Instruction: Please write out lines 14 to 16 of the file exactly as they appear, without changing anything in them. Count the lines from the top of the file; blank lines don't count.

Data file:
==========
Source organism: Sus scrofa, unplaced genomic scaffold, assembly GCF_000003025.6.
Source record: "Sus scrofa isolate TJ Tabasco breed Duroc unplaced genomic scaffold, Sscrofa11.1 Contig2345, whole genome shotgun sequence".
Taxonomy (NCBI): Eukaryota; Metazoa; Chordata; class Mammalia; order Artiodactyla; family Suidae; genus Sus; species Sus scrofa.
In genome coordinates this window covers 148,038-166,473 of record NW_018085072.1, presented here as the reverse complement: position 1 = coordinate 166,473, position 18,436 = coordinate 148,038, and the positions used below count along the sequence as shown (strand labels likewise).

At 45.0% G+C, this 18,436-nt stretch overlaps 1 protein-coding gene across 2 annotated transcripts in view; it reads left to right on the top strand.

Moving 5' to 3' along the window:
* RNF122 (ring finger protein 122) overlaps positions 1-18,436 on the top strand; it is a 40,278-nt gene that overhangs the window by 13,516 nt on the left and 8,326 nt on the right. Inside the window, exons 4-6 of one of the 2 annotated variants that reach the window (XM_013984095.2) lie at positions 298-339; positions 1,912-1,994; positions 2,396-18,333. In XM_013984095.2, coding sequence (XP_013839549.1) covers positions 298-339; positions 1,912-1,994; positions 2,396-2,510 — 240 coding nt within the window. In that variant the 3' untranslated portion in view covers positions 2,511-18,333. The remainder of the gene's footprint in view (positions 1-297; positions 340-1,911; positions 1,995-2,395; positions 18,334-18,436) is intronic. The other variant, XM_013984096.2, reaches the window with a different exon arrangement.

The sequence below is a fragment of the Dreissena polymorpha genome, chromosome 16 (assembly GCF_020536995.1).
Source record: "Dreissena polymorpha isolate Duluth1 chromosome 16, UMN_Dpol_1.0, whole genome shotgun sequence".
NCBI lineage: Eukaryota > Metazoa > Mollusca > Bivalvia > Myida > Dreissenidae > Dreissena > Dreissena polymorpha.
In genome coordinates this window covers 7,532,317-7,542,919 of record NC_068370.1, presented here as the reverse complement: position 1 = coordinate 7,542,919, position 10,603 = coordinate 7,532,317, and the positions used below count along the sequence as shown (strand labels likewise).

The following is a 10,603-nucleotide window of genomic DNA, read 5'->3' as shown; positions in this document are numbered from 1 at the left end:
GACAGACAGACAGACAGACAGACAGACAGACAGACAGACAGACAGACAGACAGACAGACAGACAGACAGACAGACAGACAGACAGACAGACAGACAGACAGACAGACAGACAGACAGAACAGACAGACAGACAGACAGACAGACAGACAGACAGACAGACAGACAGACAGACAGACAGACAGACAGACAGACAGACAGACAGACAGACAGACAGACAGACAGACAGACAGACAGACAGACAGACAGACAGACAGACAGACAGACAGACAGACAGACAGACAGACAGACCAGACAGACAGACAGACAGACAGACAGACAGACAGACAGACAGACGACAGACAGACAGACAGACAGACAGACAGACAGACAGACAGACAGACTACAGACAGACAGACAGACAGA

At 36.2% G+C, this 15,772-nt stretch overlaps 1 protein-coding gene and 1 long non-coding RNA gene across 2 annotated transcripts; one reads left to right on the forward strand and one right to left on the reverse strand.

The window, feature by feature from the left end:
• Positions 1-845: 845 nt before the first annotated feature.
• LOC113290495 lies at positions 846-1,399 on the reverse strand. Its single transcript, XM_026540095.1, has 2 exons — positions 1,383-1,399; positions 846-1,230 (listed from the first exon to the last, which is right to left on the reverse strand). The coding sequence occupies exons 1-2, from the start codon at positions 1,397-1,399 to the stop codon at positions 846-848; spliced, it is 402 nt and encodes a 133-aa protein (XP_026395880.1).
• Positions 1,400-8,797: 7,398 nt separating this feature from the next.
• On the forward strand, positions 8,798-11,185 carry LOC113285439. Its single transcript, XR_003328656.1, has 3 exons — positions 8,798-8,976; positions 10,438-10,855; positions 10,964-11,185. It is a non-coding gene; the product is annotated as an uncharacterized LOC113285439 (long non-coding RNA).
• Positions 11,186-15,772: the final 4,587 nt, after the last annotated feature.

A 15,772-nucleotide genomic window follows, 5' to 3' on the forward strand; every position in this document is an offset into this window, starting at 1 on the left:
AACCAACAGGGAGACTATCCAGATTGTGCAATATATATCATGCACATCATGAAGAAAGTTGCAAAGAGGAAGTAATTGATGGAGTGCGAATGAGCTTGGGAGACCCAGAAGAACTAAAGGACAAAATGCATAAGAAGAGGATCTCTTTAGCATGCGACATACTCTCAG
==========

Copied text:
At 36.2% G+C, this 15,772-nt stretch overlaps 1 protein-coding gene and 1 long non-coding RNA gene across 2 annotated transcripts; one reads left to right on the forward strand and one right to left on the reverse strand.

The window, feature by feature from the left end:
• Positions 1-845: 845 nt before the first annotated feature.